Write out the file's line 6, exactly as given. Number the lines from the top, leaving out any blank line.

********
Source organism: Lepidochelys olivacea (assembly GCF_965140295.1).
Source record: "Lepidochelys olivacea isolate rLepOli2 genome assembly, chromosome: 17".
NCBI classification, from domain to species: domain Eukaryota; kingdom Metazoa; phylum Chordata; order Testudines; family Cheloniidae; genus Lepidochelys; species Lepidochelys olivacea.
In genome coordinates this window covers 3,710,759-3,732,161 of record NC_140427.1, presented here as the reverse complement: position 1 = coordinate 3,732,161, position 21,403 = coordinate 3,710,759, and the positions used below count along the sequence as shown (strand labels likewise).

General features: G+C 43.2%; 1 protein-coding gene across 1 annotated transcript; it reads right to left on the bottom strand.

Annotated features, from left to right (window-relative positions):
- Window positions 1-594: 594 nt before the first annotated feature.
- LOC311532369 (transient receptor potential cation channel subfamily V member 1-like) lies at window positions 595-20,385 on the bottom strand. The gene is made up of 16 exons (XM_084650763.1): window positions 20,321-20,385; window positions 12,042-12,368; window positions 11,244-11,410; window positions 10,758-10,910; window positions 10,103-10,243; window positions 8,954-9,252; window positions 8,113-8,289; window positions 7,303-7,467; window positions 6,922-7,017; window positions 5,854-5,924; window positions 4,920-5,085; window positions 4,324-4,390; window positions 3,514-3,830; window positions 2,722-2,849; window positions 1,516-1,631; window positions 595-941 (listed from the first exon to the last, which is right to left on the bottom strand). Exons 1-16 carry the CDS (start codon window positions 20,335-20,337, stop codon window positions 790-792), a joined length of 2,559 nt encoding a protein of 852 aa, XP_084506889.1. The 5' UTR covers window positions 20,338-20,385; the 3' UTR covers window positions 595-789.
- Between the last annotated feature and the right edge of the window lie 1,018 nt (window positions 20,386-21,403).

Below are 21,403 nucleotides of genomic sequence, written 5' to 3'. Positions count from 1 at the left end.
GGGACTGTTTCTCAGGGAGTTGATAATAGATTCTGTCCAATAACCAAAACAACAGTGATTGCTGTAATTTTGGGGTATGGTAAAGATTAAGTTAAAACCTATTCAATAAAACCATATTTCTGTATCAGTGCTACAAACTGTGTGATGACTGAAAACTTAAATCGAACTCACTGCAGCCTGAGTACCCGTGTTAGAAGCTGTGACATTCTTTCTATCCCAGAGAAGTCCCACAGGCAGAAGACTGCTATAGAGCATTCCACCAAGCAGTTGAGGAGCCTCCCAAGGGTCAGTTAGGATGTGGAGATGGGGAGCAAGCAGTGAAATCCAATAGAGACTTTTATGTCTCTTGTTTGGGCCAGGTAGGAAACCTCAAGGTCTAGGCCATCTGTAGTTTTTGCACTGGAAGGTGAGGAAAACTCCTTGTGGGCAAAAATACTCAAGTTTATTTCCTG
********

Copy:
Annotated features, from left to right (window-relative positions):